This website utilizes various technologies that are meant to make it as accessible as possible at all times. We utilize an accessibility interface that allows persons with specific disabilities to adjust the website’s UI (user interface) and design it to their personal needs.
Additionally, the website utilizes an AI-based application that runs in the background and optimizes its accessibility level constantly. This application remediates the website’s HTML, adapts Its functionality and behavior for screen-readers used by the blind users, and for keyboard functions used by individuals with motor impairments.
If you’ve found a malfunction or have ideas for improvement, we’ll be happy to hear from you. You can reach out to the website’s operators by using the following email email@example.com
Screen-reader and keyboard navigation
Our website implements the ARIA attributes (Accessible Rich Internet Applications) technique, alongside various different behavioral changes, to ensure blind users visiting with screen-readers are able to read, comprehend, and enjoy the website’s functions. As soon as a user with a screen-reader enters your site, they immediately receive a prompt to enter the Screen-Reader Profile so they can browse and operate your site effectively. Here’s how our website covers some of the most important screen-reader requirements, alongside console screenshots of code examples:
Screen-reader optimization: we run a background process that learns the website’s components from top to bottom, to ensure ongoing compliance even when updating the website. In this process, we provide screen-readers with meaningful data using the ARIA set of attributes. For example, we provide accurate form labels; descriptions for actionable icons (social media icons, search icons, cart icons, etc.); validation guidance for form inputs; element roles such as buttons, menus, modal dialogues (popups), and others. Additionally, the background process scans all of the website’s images and provides an accurate and meaningful image-object-recognition-based description as an ALT (alternate text) tag for images that are not described. It will also extract texts that are embedded within the image, using an OCR (optical character recognition) technology. To turn on screen-reader adjustments at any time, users need only to press the Alt+1 keyboard combination. Screen-reader users also get automatic announcements to turn the Screen-reader mode on as soon as they enter the website.
These adjustments are compatible with all popular screen readers, including JAWS and NVDA.
Users can also use shortcuts such as “M” (menus), “H” (headings), “F” (forms), “B” (buttons), and “G” (graphics) to jump to specific elements.
Disability profiles supported in our website
Epilepsy Safe Mode: this profile enables people with epilepsy to use the website safely by eliminating the risk of seizures that result from flashing or blinking animations and risky color combinations.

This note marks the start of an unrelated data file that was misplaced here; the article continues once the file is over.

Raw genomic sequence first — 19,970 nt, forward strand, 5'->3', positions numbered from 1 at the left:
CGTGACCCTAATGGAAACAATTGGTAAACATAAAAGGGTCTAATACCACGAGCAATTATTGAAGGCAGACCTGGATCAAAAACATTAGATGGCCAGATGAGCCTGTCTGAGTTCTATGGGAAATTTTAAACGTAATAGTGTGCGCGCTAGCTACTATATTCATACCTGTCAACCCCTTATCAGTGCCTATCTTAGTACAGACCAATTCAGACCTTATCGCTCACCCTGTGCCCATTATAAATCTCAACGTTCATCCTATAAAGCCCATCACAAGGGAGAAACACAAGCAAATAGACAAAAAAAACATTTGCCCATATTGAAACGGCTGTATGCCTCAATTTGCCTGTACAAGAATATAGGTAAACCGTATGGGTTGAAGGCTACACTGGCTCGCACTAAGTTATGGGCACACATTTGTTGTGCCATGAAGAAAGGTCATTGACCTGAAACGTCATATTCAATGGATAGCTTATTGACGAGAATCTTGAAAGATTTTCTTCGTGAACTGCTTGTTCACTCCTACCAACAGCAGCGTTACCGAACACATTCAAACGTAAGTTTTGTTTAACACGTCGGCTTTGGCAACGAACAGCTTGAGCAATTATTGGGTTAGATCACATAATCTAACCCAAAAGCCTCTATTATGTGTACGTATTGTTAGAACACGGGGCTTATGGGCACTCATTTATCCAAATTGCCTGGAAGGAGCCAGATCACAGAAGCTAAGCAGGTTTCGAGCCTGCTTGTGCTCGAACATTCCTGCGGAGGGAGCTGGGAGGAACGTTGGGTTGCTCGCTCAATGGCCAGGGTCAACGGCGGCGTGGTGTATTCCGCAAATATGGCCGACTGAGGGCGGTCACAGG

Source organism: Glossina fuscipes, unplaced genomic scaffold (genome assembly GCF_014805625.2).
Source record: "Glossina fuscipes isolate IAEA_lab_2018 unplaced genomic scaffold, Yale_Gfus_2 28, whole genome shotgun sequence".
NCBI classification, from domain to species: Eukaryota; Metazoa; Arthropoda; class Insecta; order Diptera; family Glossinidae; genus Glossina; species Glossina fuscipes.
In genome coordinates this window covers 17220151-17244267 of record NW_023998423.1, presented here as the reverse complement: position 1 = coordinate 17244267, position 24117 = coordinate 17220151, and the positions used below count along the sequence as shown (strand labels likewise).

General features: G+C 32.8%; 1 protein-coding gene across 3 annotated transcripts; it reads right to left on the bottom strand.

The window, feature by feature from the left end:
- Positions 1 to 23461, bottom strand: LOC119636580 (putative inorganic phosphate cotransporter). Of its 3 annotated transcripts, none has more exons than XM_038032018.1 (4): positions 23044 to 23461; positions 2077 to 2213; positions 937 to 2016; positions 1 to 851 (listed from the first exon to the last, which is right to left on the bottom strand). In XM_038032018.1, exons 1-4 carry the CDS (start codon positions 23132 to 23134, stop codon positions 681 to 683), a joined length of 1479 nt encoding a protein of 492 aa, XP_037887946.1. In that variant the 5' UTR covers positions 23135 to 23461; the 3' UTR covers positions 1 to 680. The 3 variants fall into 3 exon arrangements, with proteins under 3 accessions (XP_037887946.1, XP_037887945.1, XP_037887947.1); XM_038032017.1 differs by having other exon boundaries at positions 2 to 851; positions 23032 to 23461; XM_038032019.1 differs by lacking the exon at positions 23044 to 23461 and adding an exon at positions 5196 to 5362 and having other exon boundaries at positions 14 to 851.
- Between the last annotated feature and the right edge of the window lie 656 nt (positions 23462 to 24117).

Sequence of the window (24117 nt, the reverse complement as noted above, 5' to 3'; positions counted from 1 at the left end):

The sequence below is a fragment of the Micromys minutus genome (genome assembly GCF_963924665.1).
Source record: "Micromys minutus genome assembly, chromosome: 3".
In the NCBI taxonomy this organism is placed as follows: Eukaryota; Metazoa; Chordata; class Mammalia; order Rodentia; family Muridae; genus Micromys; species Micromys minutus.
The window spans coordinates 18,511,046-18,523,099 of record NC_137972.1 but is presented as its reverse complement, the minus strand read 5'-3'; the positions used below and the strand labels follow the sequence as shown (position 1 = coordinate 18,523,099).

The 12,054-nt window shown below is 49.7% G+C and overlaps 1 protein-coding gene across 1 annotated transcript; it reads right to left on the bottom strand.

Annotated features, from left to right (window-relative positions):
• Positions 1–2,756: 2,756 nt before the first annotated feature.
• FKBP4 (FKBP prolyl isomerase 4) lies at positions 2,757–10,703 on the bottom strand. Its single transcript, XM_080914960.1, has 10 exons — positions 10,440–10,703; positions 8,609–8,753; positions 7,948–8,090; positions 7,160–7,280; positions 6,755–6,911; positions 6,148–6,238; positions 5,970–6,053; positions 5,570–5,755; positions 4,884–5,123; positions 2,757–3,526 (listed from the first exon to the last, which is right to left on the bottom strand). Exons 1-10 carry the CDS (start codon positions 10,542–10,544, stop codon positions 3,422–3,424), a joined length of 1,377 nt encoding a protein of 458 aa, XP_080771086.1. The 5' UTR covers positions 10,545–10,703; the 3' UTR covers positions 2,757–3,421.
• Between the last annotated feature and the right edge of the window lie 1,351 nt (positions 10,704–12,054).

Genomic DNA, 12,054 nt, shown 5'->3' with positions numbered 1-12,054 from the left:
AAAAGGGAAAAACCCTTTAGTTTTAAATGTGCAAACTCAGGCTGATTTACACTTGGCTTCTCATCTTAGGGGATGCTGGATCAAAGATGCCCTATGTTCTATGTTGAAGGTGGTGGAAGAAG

Visually Impaired Mode: this mode adjusts the website for the convenience of users with visual impairments such as Degrading Eyesight, Tunnel Vision, Cataract, Glaucoma, and others.
Cognitive Disability Mode: this mode provides different assistive options to help users with cognitive impairments such as Dyslexia, Autism, CVA, and others, to focus on the essential elements of the website more easily.
ADHD Friendly Mode: this mode helps users with ADHD and Neurodevelopmental disorders to read, browse, and focus on the main website elements more easily while significantly reducing distractions.
Blindness Mode: this mode configures the website to be compatible with screen-readers such as JAWS, NVDA, VoiceOver, and TalkBack. A screen-reader is software for blind users that is installed on a computer and smartphone, and websites must be compatible with it.
Keyboard Navigation Profile (Motor-Impaired): this profile enables motor-impaired persons to operate the website using the keyboard Tab, Shift+Tab, and the Enter keys. Users can also use shortcuts such as “M” (menus), “H” (headings), “F” (forms), “B” (buttons), and “G” (graphics) to jump to specific elements.
Additional UI, design, and readability adjustments
Font adjustments – users, can increase and decrease its size, change its family (type), adjust the spacing, alignment, line height, and more.
Color adjustments – users can select various color contrast profiles such as light, dark, inverted, and monochrome. Additionally, users can swap color schemes of titles, texts, and backgrounds, with over 7 different coloring options.
Animations – epileptic users can stop all running animations with the click of a button. Animations controlled by the interface include videos, GIFs, and CSS flashing transitions.
Content highlighting – users can choose to emphasize important elements such as links and titles. They can also choose to highlight focused or hovered elements only.
Audio muting – users with hearing devices may experience headaches or other issues due to automatic audio playing. This option lets users mute the entire website instantly.
Cognitive disorders – we utilize a search engine that is linked to Wikipedia and Wiktionary, allowing people with cognitive disorders to decipher meanings of phrases, initials, slang, and others.
Additional functions – we provide users the option to change cursor color and size, use a printing mode, enable a virtual keyboard, and many other functions.
Browser and assistive technology compatibility
We aim to support the widest array of browsers and assistive technologies as possible, so our users can choose the best fitting tools for them, with as few limitations as possible. Therefore, we have worked very hard to be able to support all major systems that comprise over 95% of the user market share including Google Chrome, Mozilla Firefox, Apple Safari, Opera and Microsoft Edge, JAWS and NVDA (screen readers), both for Windows and for MAC users.
Notes, comments, and feedback
Despite our very best efforts to allow anybody to adjust the website to their needs, there may still be pages or sections that are not fully accessible, are in the process of becoming accessible, or are lacking an adequate technological solution to make them accessible. Still, we are continually improving our accessibility, adding, updating and improving its options and features, and developing and adopting new technologies. All this is meant to reach the optimal level of accessibility, following technological advancements. For any assistance, please reach out to firstname.lastname@example.org